A citizen's guide to a 'government shutdown'

A budget showdown could grind the federal government to a halt next week. How exactly would that play out?

House Speaker John Boehner (R-Ohio) says Congress will, at least, pass a short-term spending bill to keep the government running.
(Image credit: Getty)

President Obama and Congressional Republicans are playing a high-stakes "game of chicken," but if the parties can't agree on a new federal spending plan by March 4, the government may very well shut down for the first time in 15 years. What exactly does that mean? Here, a brief guide:

What constitutes a "government shut-down"?

Without money to pay for them, federal services both large and small would be affected. Some veterans might not get benefit checks, people would not be able to apply for Social Security, and the State Department might not issue new passports, says Ed O'Keefe in The Washington Post. Government-run museums and national parks would also probably close.

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Would anything stay open?

Yes. "Essential" services, like those tied to national security, would continue. And the president has "wide discretion" to determine which agencies should stay open. The U.S. Mint would still pump out currency, and the post office would still deliver mail.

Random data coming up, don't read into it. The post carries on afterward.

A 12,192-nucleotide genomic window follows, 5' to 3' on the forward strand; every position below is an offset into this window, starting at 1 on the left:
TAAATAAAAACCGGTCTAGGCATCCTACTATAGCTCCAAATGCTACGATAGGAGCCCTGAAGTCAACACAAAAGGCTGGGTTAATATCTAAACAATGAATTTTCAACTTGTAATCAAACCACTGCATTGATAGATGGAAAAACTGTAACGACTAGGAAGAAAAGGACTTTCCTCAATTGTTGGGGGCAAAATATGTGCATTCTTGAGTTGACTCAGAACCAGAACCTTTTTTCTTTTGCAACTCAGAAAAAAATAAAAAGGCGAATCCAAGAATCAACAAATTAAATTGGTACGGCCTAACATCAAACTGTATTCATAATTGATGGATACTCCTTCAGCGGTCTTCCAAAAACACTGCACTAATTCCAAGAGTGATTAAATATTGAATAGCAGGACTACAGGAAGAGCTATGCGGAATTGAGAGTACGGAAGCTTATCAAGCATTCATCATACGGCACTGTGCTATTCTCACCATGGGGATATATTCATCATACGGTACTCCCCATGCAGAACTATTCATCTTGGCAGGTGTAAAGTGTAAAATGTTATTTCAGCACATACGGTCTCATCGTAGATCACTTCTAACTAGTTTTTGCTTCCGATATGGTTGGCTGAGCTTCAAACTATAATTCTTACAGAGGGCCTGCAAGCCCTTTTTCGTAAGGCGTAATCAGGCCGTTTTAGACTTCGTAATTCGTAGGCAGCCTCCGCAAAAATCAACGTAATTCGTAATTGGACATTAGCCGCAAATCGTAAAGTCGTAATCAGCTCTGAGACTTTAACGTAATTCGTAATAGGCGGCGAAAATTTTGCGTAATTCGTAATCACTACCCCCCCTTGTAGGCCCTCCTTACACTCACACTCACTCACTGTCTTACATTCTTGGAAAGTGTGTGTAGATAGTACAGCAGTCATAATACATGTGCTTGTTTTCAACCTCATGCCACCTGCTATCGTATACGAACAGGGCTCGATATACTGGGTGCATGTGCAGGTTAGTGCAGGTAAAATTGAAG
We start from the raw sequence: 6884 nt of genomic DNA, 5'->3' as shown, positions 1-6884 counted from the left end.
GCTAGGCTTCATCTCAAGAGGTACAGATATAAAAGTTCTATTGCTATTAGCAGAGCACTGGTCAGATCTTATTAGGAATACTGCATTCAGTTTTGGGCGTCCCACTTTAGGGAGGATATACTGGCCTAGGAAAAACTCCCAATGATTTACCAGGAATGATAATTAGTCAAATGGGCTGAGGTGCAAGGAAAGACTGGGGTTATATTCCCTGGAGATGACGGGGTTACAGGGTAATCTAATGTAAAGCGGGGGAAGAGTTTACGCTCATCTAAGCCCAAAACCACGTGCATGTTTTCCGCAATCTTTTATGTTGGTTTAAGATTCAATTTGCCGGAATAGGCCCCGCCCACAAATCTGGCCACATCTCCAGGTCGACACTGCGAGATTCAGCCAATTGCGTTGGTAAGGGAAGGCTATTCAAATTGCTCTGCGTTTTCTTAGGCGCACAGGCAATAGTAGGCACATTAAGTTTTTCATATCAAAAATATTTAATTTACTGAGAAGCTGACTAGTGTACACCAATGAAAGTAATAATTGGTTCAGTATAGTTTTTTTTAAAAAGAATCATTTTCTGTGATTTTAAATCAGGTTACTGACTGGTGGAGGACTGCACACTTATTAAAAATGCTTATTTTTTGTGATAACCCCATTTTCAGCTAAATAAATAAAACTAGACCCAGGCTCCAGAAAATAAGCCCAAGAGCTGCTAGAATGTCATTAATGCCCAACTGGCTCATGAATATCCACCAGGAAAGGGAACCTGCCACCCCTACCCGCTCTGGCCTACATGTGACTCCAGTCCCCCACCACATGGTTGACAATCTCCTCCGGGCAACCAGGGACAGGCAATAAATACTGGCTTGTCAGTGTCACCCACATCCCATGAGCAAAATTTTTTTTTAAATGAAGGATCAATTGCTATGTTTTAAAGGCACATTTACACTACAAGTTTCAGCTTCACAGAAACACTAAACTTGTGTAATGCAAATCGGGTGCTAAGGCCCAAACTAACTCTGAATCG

Could "non-essential" federal employees work anyway?

In a word, no. There won't be money to pay them. And even if they wanted to work without pay, they could be subject to fines of up to $5,000 (or two years in prison) for violating a federal law that forbids volunteer labor, says O'Keefe in The Washington Post. Last time, some of the "frustrated feds" who weren't allowed to work "sought temporary jobs as bike messengers and waitresses in order to pay holiday bills."

What caused the last shutdown?

A similar budget battle. President Bill Clinton and the Congress led by Newt Gingrich clashed repeatedly over the spending plan, spurring two shutdowns. The first, in November, 1995, lasted five days and resulted in the furlough of 800,000 federal employees, according to a Congressional Research Service report. Then, after a temporary budget agreement expired the following month, the government shut down again from Dec. 16, 1995, to Jan. 6, 1996 — the longest closure in U.S. history.

How bad was it?

Payments to more than 400,000 veterans were delayed, as was the processing of Medicare and Social Security checks, though they were eventually sent out. The CDC "stopped their disease surveillance programs," new patients were not accepted into health research studies, and clean-up work at 609 toxic waste sites stopped, says David Corn at Politics Daily. Oh, and elephant manure piled up in a National Zoo parking lot because government workers couldn't ship it away for composting.

Will history repeat itself?

It's certainly possible, and federal agencies have reportedly told senior officials to get ready for a shutdown. There's still time to reach a compromise, but there remains a big gap between the budget demands of Republicans and Democrats. And if they can't agree, says Frank James at NPR, a shutdown means "a lot of economic pain at a time when a lot of people are already hurting."

Sources: Congressional Research Service, New York Daily News, Politics Daily, The Washington Post, NPR

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